When a protest crosses the line from speech to action, the government can intervene more aggressively. Political protesters have the right to picket, to distribute literature, to chant and to engage passersby in debate. But they do not have the right to block building entrances or to physically harass people.
The ACLU has often been at the center of controversy for defending the free speech rights of groups that spew hate, such as the Ku Klux Klan and the Nazis. But if only popular ideas were protected, we wouldn't need a First Amendment. History teaches that the first target of government repression is never the last. If we do not come to the defense of the free speech rights of the most unpopular among us, even if their views are antithetical to the very freedom the First Amendment stands for, then no one's liberty will be secure. In that sense, all First Amendment rights are "indivisible."
Censoring so-called hate speech also runs counter to the long-term interests of the most frequent victims of hate: racial, ethnic, religious and sexual minorities. We should not give the government the power to decide which opinions are hateful, for history has taught us that government is more apt to use this power to prosecute minorities than to protect them. As one federal judge has put it, tolerating hateful speech is "the best protection we have against any Nazi-type regime in this country."
At the same time, freedom of speech does not prevent punishing conduct that intimidates, harasses, or threatens another person, even if words are used. Threatening phone calls, for example, are not constitutionally protected.
The Supreme Court has recognized the government's interest in keeping some information secret, such as wartime troop deployments. But the Court has never actually upheld an injunction against speech on national security grounds. Two lessons can be learned from this historical fact. First, the amount of speech that can be curtailed in the interest of national security is very limited. And second, the government has historically overused the concept of "national security" to shield itself from criticism, and to discourage public discussion of controversial policies or decisions.
In 1971, the publication of the "Pentagon Papers" by the New York Times brought the conflicting claims of free speech and national security to a head. The Pentagon Papers, a voluminous secret history and analysis of the country's involvement in Vietnam, was leaked to the press. When the Times ignored the government's demand that it cease publication, the stage was set for a Supreme Court decision. In the landmark U.S. v. New York Times case, the Court ruled that the government could not, through "prior restraint," block publication of any material unless it could prove that it would "surely" result in "direct, immediate, and irreparable" harm to the nation. This the government failed to prove, and the public was given access to vital information about an issue of enormous importance.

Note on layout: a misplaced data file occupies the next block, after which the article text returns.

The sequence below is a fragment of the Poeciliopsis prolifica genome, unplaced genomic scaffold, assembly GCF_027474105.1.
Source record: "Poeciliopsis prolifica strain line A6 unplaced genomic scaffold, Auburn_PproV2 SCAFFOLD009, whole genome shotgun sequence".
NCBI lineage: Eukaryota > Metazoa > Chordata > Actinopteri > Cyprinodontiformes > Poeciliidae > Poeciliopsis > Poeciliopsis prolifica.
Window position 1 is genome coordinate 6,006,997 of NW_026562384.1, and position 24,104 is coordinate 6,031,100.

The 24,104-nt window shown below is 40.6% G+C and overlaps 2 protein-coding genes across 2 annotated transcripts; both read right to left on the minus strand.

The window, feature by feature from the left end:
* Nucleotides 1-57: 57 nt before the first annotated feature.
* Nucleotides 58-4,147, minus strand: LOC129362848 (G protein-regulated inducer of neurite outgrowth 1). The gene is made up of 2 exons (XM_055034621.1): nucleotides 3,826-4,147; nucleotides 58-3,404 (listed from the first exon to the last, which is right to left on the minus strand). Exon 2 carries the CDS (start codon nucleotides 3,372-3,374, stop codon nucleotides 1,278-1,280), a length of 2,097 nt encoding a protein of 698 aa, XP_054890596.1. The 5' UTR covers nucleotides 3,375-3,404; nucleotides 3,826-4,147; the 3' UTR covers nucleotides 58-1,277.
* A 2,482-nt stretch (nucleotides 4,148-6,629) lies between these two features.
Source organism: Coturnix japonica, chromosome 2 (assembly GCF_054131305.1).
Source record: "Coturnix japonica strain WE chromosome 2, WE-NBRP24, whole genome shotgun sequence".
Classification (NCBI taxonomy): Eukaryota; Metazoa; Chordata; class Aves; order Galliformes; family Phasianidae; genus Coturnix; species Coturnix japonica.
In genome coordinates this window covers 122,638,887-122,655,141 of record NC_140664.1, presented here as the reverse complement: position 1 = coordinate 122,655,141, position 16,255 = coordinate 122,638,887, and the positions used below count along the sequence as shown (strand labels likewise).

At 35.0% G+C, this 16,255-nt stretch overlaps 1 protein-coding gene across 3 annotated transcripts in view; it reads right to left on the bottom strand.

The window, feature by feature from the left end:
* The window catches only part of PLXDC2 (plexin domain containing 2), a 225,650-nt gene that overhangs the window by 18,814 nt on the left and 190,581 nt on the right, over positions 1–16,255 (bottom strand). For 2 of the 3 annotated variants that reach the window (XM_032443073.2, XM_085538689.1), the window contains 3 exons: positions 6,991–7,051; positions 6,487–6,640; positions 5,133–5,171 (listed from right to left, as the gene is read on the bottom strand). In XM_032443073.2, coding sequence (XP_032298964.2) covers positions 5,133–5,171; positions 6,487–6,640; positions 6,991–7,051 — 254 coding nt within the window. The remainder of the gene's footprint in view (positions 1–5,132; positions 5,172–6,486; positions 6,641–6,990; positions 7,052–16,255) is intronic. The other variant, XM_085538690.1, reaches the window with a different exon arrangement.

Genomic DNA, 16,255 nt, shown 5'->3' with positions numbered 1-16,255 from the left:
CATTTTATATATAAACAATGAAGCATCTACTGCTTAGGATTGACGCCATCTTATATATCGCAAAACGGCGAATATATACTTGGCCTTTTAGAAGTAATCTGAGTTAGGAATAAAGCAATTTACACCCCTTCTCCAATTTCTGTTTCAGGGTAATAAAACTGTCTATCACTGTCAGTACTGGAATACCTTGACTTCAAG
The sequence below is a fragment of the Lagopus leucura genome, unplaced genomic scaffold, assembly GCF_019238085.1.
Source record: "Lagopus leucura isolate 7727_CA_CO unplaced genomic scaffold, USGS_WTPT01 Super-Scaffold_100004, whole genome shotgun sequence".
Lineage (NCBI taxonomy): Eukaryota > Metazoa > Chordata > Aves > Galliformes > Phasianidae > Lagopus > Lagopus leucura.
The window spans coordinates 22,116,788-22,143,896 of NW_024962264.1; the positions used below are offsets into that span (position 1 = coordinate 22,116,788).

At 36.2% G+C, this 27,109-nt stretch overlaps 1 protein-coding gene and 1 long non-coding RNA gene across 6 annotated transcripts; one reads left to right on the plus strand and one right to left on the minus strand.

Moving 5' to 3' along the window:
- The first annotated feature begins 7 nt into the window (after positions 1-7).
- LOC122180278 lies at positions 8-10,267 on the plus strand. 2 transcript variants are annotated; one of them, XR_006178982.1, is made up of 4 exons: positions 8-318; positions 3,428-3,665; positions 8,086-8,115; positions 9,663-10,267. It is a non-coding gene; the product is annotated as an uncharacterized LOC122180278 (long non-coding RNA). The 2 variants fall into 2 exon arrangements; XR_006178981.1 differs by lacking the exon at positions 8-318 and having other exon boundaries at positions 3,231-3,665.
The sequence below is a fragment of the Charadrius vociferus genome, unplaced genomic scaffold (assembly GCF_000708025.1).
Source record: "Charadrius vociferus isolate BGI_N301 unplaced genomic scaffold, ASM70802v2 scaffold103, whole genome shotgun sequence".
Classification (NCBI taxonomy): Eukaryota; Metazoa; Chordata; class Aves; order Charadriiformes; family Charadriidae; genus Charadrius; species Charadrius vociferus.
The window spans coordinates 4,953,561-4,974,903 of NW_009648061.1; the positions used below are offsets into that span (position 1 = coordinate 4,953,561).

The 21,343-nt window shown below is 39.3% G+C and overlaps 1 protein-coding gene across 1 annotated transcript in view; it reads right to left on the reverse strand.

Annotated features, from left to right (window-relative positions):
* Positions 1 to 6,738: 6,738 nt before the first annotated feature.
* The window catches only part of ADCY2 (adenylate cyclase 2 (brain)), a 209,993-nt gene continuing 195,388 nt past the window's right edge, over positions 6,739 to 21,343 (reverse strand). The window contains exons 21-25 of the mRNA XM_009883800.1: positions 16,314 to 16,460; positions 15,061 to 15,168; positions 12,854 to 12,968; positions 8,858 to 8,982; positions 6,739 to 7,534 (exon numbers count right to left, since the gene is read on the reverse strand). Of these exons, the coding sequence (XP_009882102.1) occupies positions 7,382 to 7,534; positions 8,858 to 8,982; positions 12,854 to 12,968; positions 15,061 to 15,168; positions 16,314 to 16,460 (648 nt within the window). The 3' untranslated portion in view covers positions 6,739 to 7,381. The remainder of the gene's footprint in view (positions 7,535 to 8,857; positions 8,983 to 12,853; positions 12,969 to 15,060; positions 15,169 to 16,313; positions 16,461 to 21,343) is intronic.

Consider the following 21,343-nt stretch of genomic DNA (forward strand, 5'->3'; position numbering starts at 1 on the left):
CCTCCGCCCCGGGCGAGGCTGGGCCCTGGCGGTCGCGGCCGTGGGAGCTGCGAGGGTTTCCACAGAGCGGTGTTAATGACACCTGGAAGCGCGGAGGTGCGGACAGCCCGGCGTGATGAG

The public's First Amendment "right to know" is essential to its ability to fully participate in democratic decision-making. As the Pentagon Papers case demonstrates, the government's claims of "national security" must always be closely scrutinized to make sure they are valid.
The Supreme Court has recognized several limited exceptions to First Amendment protection.
In the 1973 Miller v. California decision, the Court established three conditions that must be present if a work is to be deemed "legally obscene." It must 1) appeal to the average person's prurient (shameful, morbid) interest in sex; 2) depict sexual conduct in a "patently offensive way" as defined by community standards; and 3) taken as a whole, lack serious literary, artistic, political or scientific value. Attempts to apply the "Miller test" have demonstrated the impossibility of formulating a precise definition of obscenity. Justice Potter Stewart once delivered a famous one-liner on the subject: "I know it when I see it." But the fact is, the obscenity exception to the First Amendment is highly subjective and practically invites government abuse.
The American Civil Liberties Union has been involved in virtually all of the landmark First Amendment cases to reach the U.S. Supreme Court, and remains absolutely committed to the preservation of each and every individual's freedom of expression. During the 1980s, we defended the right of artists and entertainers to perform and produce works of art free of government and private censorship. During the 1990s, the organization fought to protect free speech in cyberspace when state and federal government attempted to impose content-based regulations on the Internet. In addition, the ACLU offers several books on the subject of freedom of expression: